In the words of William Shakespeare – Much Ado About Nothing. With all the discussion of debt ceiling, U.S. default, and economic doom the markets were noisy but didn’t do much in May. For May, the NASDAQ finished positive 7.88% and sits positive year-to-date 30.89%. The S&P 500 was positive 0.25% is positive year-to-date 8.86% while the Dow lost 3.49% and is down 0.72% year-to-date.
The debt ceiling is a tired topic but can’t be ignored. The markets have been 100% certain a deal will be reached based on the way it has traded this month. The real unknown is what the final deal will look like. While major spending cuts could create a dourer economic backdrop, not reducing spending pushes us closer and closer to the fiscal cliff.
While the markets have priced in interest rate cuts in the second half of the year, I haven’t bought that story for one minute. The Fed has done its best to warn investors that while they may pause, based on the leading economic indicators, further rate hikes are more likely than future cuts. When the Fed is flashing its cards for all to see, take their word for it.
The economy continues to expand, but it appears almost all expansion is somehow related to services rather than manufacturing and industrial growth. With rising credit card debt, rising interest rates, shrinking money supply (M2) (we’ve written about that several times this year), and potential for rising energy costs (more about that in a minute), I watch unemployment. If unemployment rises ½% or 1% that will be a good indicator that the Fed’s attempt to slow the economy is working and recession is usually 30 – 90 days old by the time that happens. We’re not trying to say the economy is already in recession. What we are trying to do is show that we are not out of the woods yet and we think prudent investors need to be prepared for short term volatility over the coming year.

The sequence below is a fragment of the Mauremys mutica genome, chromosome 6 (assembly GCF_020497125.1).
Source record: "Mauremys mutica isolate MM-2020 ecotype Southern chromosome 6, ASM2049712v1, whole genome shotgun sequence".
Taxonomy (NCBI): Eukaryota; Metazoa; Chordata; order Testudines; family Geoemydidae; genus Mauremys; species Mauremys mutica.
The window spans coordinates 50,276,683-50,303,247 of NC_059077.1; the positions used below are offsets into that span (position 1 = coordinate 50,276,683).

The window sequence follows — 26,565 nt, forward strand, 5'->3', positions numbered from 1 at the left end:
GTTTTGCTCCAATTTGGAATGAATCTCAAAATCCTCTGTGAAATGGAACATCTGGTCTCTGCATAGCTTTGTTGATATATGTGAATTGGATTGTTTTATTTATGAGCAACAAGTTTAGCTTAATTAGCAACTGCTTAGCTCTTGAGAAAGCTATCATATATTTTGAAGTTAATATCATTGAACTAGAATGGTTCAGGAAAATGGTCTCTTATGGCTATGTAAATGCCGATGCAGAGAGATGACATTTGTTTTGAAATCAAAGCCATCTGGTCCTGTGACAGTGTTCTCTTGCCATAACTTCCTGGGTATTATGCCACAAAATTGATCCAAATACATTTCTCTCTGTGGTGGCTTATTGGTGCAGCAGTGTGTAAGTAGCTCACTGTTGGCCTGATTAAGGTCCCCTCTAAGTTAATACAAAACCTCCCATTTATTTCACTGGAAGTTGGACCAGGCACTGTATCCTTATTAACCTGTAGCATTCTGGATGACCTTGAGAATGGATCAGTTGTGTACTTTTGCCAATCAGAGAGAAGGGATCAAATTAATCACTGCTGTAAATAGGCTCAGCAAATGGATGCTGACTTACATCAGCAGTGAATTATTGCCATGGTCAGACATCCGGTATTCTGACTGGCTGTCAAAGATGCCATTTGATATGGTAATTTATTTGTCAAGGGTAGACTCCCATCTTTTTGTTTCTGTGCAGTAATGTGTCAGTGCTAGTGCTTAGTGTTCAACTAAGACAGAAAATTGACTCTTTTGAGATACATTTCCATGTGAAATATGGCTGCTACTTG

What about energy costs? The Saudi Arabian energy minister indicated recently that he is ready to cut production again should crude prices remain lower than they want. OPEC made a surprise cut back in April, energy demand appears to be picking up again, and we are now in the drive season between Memorial Day and Labor Day with expectations that there will be more travelers in the United States than there have been in over 20 years. All of which could provide a tailwind for energy prices this summer.
The June Swoon? Over the last 100 years, the Dow has averaged a gain of 0.44% during June with a positive return half the time. However, over the past 20 years June has been much weaker with an average return of (0.52%), declining about 60% of the time. In terms of average change and consistency of gains, no other month has been weaker. (Source: Bespoke)
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